Risks of Supervising Physician Assistants | Physician Practice Specialists
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Risks of Supervising Physician Assistants

We had the opportunity to speak with a large urgent care group in Florida and something interesting came up during our conversation. The group has been using the same billing company since they started (six years ago) and are preparing to change vendors due to a myriad of issues. We, as we always do, presented the potential client with a litany of questions to better understand the business and current pain points. One of our questions was in regards to how they bill for their 9 physician assistants that they currently employ. Apparently, there current billing company cannot give them a straight answer when it comes to the incident-to question. The group also does not have access to their EOBs as they all go to billing company and the billing company is unwilling to share the information. We informed them that they are likely billing everything incident-to because of the higher reimbursements, why else would the billing company put the walls of secrecy when it comes to this question. The billing company was supposedly credentialing all of the PAs, but I am sure we will find the otherwise once we take over managing this practice.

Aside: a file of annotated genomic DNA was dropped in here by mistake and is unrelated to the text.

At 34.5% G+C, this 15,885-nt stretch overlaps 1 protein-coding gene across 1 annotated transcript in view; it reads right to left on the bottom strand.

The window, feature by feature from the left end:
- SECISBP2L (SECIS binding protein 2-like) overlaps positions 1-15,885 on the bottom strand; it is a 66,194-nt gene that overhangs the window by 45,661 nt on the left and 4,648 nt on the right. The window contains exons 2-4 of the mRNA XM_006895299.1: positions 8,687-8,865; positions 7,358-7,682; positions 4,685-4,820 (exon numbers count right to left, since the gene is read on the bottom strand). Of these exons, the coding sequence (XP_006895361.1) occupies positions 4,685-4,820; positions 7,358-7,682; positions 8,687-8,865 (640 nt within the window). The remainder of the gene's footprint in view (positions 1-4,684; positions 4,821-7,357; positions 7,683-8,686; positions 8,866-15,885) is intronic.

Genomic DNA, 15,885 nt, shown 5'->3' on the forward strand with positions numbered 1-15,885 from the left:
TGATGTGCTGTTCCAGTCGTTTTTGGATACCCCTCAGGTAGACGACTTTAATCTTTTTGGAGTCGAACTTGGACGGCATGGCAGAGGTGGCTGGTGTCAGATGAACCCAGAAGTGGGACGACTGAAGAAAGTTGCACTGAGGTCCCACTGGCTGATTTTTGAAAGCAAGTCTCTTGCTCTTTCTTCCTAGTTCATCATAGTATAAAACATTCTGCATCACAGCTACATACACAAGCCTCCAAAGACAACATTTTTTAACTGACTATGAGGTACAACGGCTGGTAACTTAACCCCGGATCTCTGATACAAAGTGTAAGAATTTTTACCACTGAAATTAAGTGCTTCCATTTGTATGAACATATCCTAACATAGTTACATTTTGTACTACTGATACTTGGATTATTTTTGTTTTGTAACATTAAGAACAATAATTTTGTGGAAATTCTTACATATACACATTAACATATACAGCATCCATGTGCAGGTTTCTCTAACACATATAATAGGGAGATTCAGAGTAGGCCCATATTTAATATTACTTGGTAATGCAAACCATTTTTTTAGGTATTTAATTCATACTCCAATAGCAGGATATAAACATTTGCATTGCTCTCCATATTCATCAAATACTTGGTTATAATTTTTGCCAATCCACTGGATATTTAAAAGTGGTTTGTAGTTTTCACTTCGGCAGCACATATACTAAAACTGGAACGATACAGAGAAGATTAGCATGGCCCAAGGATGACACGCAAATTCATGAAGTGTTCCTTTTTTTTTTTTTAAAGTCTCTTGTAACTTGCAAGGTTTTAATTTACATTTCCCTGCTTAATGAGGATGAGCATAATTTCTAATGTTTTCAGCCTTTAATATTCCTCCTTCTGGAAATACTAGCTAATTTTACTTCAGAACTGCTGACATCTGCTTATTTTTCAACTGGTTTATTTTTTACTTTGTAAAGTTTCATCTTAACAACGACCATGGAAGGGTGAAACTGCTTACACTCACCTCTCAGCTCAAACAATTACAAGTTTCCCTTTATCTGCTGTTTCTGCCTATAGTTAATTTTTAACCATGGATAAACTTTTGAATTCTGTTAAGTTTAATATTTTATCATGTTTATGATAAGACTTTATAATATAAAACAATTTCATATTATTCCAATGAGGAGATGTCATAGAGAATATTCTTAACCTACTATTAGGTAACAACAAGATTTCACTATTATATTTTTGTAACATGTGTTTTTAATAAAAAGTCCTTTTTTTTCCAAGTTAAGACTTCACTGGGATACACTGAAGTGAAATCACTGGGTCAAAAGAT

Okay, so now to the point of this post. The incident-to question led us to the next topic which was of more concern to the urgent care, and that is, the limit on supervising physician assistants. Most of us who have built or managed a large business understand that there are only so many mid-level providers that can legally work under a physician’s license. Unfortunately, most office managers and physicians are unaware of this important fact. Each state varies when it comes to the actual number, but it is usually between 3-5 physician assistants depending on whether or not it is an under-served area. This particular urgent care group had a total of 9; yes, nine physician assistants working under the license of their Medical Director. Talk about red flags. The physician has repeatedly asked the group if the PAs were billing under him and the group has been unable to provide him with an answer because of their billing situation. As it turns out, this particular urgent care group is in Florida and is not located in an MUA. This means means that the maximum number of PAs that the physician can legally supervise is only 4 (four).